Even after Britain outlawed the slave trade in 1807 and Europe abolished the slave trade in 1815, Muslim slave traders enslaved a further 2 million Africans. This despite vigorous British Naval activity and military intervention to limit the Islamic slave trade. By some calculations the number of victims of the 14 centuries of Islamic slave trade could exceed 180 million.
Nearly 100 years after President Abraham Lincoln issued the Emancipation Proclamation in America, and 130 years after all slaves within the British Empire were set free by parliamentary decree, Saudi Arabia and Yemen, in 1962, and Mauritania in 1980, begrudgingly removed legalised slavery from their statute books. And this only after international pressure was brought to bear. Today numerous international organisations document that slavery still continues in some Muslim countries.
THE PAGAN ORIGINS OF SLAVERY
Slavery long predated Christianity and many of the early Christians were slaves in the Roman Empire. Without exception, the pre-Christian world accepted slavery as normal and desirable. The Greek philosopher Aristotle claimed: "From the hour of their birth, some are marked out for subjection, others for rule." The great civilisations of Mesopotamia, Babylon, Egypt, Greece, Rome, and all the civilisations in Central America and Africa were built upon slave labour.
People became slaves by being an insolvent debtor, or sold into slavery by their parents, or by being born to slave parents, or by being captured in war, or through kidnapping by slave raiders and pirates. Slave dealing was an accepted way of life, fully established in all societies. Most of these slaves were white people, or Europeans. In fact the very word "slave", comes from the people of Eastern Europe, the Slavs.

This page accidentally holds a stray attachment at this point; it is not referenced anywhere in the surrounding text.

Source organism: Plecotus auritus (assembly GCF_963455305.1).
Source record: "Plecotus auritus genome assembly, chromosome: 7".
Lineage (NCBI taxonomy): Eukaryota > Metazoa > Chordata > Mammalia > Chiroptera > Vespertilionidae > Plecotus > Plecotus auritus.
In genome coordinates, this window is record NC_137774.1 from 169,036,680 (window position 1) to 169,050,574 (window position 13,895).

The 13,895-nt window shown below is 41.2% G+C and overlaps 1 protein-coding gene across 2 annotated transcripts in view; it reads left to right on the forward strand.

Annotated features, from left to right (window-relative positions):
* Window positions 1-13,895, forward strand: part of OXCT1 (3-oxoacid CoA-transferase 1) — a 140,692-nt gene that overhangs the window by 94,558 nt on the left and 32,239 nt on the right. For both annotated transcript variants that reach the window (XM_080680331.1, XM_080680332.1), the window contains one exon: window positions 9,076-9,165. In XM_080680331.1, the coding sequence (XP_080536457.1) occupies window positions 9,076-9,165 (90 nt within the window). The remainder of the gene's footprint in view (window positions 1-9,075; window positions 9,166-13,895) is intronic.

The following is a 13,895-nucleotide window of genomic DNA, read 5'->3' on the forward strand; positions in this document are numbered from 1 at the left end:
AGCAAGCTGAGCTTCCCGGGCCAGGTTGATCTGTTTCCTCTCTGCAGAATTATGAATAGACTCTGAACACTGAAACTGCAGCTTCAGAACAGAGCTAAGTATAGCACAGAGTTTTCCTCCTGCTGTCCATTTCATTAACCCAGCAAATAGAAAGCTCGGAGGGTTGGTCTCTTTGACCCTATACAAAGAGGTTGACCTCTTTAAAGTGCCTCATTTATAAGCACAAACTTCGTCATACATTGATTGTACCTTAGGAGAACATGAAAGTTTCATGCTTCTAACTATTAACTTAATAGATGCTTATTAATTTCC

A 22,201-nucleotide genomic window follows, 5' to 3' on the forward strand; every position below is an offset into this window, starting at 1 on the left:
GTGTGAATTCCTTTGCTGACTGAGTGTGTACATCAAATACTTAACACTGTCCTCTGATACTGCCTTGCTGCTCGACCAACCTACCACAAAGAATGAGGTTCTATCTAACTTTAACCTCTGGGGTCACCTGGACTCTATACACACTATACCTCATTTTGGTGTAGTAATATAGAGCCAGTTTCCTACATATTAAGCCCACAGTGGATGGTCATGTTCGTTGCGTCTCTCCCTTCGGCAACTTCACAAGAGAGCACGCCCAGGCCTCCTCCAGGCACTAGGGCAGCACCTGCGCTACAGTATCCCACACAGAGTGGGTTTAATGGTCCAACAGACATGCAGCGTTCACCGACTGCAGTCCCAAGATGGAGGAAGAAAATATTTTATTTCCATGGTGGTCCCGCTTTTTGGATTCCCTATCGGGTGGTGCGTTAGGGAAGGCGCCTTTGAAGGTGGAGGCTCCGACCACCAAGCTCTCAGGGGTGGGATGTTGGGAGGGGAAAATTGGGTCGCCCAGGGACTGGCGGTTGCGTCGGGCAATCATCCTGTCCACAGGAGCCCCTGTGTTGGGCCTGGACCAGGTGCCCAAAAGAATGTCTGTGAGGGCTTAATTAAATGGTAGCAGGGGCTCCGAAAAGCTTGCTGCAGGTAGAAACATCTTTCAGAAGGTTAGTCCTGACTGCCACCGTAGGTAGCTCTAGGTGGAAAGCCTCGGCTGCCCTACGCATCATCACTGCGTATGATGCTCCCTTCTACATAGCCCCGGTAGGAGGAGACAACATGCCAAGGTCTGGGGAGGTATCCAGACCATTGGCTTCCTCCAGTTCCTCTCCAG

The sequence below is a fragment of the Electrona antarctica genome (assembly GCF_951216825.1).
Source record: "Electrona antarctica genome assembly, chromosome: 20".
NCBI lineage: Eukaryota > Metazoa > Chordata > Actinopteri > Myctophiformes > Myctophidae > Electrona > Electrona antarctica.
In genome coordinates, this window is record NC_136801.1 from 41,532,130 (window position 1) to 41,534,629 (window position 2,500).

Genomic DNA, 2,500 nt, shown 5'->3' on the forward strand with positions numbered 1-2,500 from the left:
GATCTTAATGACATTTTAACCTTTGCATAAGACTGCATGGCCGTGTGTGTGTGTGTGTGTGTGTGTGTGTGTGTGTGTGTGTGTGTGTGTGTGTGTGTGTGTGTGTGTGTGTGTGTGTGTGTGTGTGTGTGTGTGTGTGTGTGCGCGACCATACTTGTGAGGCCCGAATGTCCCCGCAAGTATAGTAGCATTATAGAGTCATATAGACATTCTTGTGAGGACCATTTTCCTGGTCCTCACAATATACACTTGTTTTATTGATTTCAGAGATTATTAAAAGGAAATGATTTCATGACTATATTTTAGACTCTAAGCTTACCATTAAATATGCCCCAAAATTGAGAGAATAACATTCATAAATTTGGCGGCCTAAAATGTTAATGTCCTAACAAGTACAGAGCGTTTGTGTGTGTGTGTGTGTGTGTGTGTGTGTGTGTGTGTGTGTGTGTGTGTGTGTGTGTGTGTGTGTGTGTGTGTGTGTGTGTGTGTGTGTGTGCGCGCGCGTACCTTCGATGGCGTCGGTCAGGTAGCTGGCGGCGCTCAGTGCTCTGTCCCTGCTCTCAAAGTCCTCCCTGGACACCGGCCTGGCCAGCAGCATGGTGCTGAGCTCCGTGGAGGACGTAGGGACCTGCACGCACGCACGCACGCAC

St. Patrick, the English missionary to the Irish, was once a slave himself, kidnapped from his home and taken to Ireland against his will. Patrick spoke out strongly against slavery. He wrote: "But it is the women kept in slavery who suffer the most."
About 80% of those captured by
Muslim slave raiders died before
reaching the slave markets.
The Greeks, from whom we derive so many modern, humanistic ideas, were utterly dependent on slavery. Even Plato's Republic was firmly based on slave labour. Plato said that 50 or more slaves represented the possessions of a wealthy man.
Under Roman law, when a slave owner was found murdered, all his slaves were to be executed. In one case, when a certain Pedanius Secundas was murdered, all 400 of his slaves were put to death.
Before the coming of Christ, the heathen nations despised manual work and confined it to slaves. When Christ was born, half of the population of the Roman Empire were slaves. Three quarters of the population of Athens were slaves.
Slavery was indigenous to African and Arab countries before it made its way to Europe. Slavery was widely practiced by the tribes of the American Indians long before Columbus set foot on the shores of the New World. Ethiopia had slavery until 1942, Saudi Arabia until 1962, Peru until 1968, India until 1976 and Mauritania until 1980. What is also seldom remembered is that many black Americans in the 19thCentury owned slaves. For example, according to the United States census of 1830, in just the one town of Charleston, South Carolina, 407 black Americans owned slaves themselves.
THE CHRISTIAN ROOTS OF LIBERTY